• Will eating this particular food help me achieve my weight loss/health goals?
  • What impact will this choice have on my calories, protein, carb intake for the day?
  • What can I eat that I like that will keep me on track?
  • What other choice can I make?

 

Sometimes I even stop and pull out my phone and enter the cheesy poofs into myfitnesspal.com just to see what that choice will do to my daily goals.

I am successful in making better choices probably 95% of the time. Do I slip? Sure. One example, I had an extra slice of toast one day. Normally, that is enough to send me into a tailspin and think the whole day is lost. But the next day, I entered everything into myfitnesspal.com, and I was only a couple of points high on my carbs. I met my protein goals and calorie goals.

So, great choice? No. Diet-killer? Not even close. I was still on track.

Another thing I do is I try not to think of my entire weight loss goal every time I eat. I do keep that goal in mind every day, yes. But for each meal or snack, I think only of that meal or snack. I might think of how it fits into my daily goals, but in the moment, I do not think too much beyond that.

I chose that approach because sometimes thinking of the entire goal is too overwhelming and seems unattainable. Today, this moment, this meal, that is a doable goal.

I get weighed every two weeks, and in that moment, I only think of my bi-monthly goals. I do sit down with the doctor afterwards and talk about long-term goals, but only a month out. Most importantly, I’m not weighing myself every day and stressing out about the numbers on the scale.

Biking and exercising also helps. I have been biking quite a bit, although the impending snow storm in our area has really put a damper on that recently. But biking takes my mind off the stress of the day, releases endorphins, and generally makes me feel better. Not to mention, it is great exercise for a weight loss plan.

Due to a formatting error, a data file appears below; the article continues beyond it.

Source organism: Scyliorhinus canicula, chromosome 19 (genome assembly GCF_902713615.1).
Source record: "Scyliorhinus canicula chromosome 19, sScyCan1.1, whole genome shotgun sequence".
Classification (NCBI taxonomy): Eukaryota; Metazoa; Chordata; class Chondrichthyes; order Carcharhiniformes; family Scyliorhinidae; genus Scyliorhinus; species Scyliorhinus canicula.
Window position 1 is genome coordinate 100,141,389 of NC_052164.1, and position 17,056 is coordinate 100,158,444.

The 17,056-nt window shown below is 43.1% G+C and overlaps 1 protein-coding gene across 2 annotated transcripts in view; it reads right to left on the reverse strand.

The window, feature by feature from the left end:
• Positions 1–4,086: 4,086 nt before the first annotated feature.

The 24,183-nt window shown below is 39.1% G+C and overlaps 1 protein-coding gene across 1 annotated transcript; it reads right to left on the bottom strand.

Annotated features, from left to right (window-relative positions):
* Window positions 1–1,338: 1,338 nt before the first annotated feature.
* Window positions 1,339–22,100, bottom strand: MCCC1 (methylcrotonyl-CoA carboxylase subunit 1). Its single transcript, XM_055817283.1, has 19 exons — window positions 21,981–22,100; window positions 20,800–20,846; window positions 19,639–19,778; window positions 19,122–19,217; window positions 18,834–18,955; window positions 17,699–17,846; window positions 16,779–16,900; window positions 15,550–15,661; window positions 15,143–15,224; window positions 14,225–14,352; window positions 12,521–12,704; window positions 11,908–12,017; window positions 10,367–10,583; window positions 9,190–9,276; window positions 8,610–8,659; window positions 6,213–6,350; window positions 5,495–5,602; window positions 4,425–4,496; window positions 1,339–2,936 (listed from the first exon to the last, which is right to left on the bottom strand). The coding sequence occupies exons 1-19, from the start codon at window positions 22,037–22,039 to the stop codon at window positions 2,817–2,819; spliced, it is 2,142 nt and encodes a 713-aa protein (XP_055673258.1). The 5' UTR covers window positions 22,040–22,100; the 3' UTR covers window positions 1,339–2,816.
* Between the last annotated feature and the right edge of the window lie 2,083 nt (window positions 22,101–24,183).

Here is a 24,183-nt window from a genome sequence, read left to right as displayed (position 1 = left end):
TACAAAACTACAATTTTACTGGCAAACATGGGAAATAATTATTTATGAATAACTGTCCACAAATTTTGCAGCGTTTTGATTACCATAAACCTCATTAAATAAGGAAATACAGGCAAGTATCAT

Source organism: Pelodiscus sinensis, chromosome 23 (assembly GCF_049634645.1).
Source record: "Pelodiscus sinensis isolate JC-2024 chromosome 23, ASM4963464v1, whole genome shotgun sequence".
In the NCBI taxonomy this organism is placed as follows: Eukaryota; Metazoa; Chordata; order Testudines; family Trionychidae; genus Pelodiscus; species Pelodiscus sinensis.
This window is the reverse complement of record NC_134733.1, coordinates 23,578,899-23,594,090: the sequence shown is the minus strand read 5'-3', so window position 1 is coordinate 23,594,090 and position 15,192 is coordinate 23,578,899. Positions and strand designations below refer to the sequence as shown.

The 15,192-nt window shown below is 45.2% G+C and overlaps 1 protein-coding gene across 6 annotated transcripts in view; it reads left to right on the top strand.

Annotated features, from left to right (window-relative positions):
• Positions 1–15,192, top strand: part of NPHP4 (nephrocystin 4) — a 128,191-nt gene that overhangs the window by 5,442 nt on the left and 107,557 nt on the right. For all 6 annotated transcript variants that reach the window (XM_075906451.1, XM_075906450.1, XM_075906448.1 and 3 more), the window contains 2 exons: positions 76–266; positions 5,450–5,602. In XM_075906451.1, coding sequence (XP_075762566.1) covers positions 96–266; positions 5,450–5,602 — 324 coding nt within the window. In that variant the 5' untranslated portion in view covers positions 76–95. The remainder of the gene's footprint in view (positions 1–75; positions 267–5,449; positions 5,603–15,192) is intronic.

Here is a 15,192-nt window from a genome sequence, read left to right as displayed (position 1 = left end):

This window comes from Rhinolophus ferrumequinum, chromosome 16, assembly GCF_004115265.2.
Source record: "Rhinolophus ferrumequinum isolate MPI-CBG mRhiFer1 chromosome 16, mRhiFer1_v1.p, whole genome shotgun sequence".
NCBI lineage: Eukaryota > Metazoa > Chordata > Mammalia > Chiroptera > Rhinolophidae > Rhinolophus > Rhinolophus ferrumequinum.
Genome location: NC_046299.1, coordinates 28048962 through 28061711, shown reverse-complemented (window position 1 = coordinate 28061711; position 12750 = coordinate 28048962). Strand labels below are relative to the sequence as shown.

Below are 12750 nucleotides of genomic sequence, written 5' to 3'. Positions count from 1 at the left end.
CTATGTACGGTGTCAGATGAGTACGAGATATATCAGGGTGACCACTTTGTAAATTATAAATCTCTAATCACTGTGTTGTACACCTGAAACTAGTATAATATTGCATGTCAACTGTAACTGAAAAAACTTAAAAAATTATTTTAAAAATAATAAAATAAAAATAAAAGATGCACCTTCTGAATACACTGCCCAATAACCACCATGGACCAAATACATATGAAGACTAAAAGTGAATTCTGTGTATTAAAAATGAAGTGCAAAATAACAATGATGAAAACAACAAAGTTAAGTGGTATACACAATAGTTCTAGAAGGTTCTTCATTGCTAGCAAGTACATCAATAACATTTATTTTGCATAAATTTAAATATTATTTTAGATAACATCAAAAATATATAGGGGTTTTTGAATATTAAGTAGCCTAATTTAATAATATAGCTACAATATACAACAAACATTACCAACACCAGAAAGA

The result is, of the 58 pounds of regain, I’m down 18 pounds. And my overall goal is now lower as well. So, now instead of needing to lose 94 pounds, I only need to lose 76 pounds.

So, good news all around. I am working on improving my mental health and making better choices. I’m also losing weight, exercising, and feeling better!

Will I always make good choices? No, definitely not. No one is perfect, and I know I am not. But I know that if I stay focused, I can make much better choices moving forward.

I’ll just keep my co-workers voice in my head every time I reach for those cheesy poofs reminding me to stop and “Make Good Choices!”

 

 

10 Things I love About Biking

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I have been wanting to write this post for a while, especially since I wrote the 10 Things I Hate About Biking. So here it is:

10 Things I Love About Biking:

  1. Biking is Challenging – I love a good challenge. I tend to be singular in what I challenge myself with. Mostly, the only challenge I really have is my work. Last year was particularly difficult and work took up a huge amount of my time and focus. Biking offered a counter balance to the work challenge. It was personally challenging for me to get on the bike. I forced myself push a little farther every day.
  2. Biking is Fun! – Honestly, it really is. I have said many times it was hard work, but the pay-off for that hard work is that I get to bike. I love the feel of the sun on my face, the wind in my hair. I love flying down hills, or the steady pedaling of riding on a flat trail. I feel free in a way that I do not feel walking or *gasp* running, or doing any other kind of exercise.